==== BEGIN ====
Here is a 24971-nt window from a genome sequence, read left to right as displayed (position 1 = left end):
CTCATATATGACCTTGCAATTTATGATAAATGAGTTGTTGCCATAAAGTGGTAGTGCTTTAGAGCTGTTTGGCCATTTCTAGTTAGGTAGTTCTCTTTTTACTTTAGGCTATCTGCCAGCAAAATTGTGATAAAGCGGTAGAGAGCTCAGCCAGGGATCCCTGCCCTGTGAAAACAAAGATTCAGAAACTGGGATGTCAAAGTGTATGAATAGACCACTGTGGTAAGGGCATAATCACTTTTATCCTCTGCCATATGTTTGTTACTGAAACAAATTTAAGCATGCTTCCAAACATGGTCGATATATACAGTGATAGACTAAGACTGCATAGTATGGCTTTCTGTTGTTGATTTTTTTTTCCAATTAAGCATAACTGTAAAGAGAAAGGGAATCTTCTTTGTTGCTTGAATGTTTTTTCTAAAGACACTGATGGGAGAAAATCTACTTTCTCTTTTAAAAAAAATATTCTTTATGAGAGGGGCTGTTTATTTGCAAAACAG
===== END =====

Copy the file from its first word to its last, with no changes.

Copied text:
Here is a 24971-nt window from a genome sequence, read left to right as displayed (position 1 = left end):
CTCATATATGACCTTGCAATTTATGATAAATGAGTTGTTGCCATAAAGTGGTAGTGCTTTAGAGCTGTTTGGCCATTTCTAGTTAGGTAGTTCTCTTTTTACTTTAGGCTATCTGCCAGCAAAATTGTGATAAAGCGGTAGAGAGCTCAGCCAGGGATCCCTGCCCTGTGAAAACAAAGATTCAGAAACTGGGATGTCAAAGTGTATGAATAGACCACTGTGGTAAGGGCATAATCACTTTTATCCTCTGCCATATGTTTGTTACTGAAACAAATTTAAGCATGCTTCCAAACATGGTCGATATATACAGTGATAGACTAAGACTGCATAGTATGGCTTTCTGTTGTTGATTTTTTTTTCCAATTAAGCATAACTGTAAAGAGAAAGGGAATCTTCTTTGTTGCTTGAATGTTTTTTCTAAAGACACTGATGGGAGAAAATCTACTTTCTCTTTTAAAAAAAATATTCTTTATGAGAGGGGCTGTTTATTTGCAAAACAG